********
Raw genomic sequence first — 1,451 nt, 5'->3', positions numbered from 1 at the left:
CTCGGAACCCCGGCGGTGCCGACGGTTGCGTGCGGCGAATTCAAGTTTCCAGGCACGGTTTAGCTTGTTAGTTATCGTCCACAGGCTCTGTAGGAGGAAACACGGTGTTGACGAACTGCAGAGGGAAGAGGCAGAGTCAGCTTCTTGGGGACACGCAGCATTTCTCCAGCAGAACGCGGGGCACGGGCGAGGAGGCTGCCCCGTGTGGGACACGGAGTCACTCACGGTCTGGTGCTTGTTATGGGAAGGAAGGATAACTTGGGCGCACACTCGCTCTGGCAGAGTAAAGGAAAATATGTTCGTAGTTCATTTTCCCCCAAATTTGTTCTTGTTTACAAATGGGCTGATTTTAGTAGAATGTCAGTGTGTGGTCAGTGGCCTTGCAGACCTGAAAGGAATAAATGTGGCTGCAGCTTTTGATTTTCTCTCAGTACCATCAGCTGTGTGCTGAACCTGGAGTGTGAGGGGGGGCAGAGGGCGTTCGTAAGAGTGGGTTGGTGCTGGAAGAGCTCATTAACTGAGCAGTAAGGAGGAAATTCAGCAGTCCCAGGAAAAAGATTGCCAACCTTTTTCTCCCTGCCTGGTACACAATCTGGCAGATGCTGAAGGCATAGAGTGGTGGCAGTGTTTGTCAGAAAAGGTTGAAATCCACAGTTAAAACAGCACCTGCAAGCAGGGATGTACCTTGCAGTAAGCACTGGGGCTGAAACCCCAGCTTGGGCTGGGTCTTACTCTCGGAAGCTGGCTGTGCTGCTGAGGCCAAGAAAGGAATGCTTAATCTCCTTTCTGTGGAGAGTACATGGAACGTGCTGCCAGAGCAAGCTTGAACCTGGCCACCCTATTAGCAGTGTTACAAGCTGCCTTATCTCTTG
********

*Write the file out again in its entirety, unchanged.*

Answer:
Raw genomic sequence first — 1,451 nt, 5'->3', positions numbered from 1 at the left:
CTCGGAACCCCGGCGGTGCCGACGGTTGCGTGCGGCGAATTCAAGTTTCCAGGCACGGTTTAGCTTGTTAGTTATCGTCCACAGGCTCTGTAGGAGGAAACACGGTGTTGACGAACTGCAGAGGGAAGAGGCAGAGTCAGCTTCTTGGGGACACGCAGCATTTCTCCAGCAGAACGCGGGGCACGGGCGAGGAGGCTGCCCCGTGTGGGACACGGAGTCACTCACGGTCTGGTGCTTGTTATGGGAAGGAAGGATAACTTGGGCGCACACTCGCTCTGGCAGAGTAAAGGAAAATATGTTCGTAGTTCATTTTCCCCCAAATTTGTTCTTGTTTACAAATGGGCTGATTTTAGTAGAATGTCAGTGTGTGGTCAGTGGCCTTGCAGACCTGAAAGGAATAAATGTGGCTGCAGCTTTTGATTTTCTCTCAGTACCATCAGCTGTGTGCTGAACCTGGAGTGTGAGGGGGGGCAGAGGGCGTTCGTAAGAGTGGGTTGGTGCTGGAAGAGCTCATTAACTGAGCAGTAAGGAGGAAATTCAGCAGTCCCAGGAAAAAGATTGCCAACCTTTTTCTCCCTGCCTGGTACACAATCTGGCAGATGCTGAAGGCATAGAGTGGTGGCAGTGTTTGTCAGAAAAGGTTGAAATCCACAGTTAAAACAGCACCTGCAAGCAGGGATGTACCTTGCAGTAAGCACTGGGGCTGAAACCCCAGCTTGGGCTGGGTCTTACTCTCGGAAGCTGGCTGTGCTGCTGAGGCCAAGAAAGGAATGCTTAATCTCCTTTCTGTGGAGAGTACATGGAACGTGCTGCCAGAGCAAGCTTGAACCTGGCCACCCTATTAGCAGTGTTACAAGCTGCCTTATCTCTTG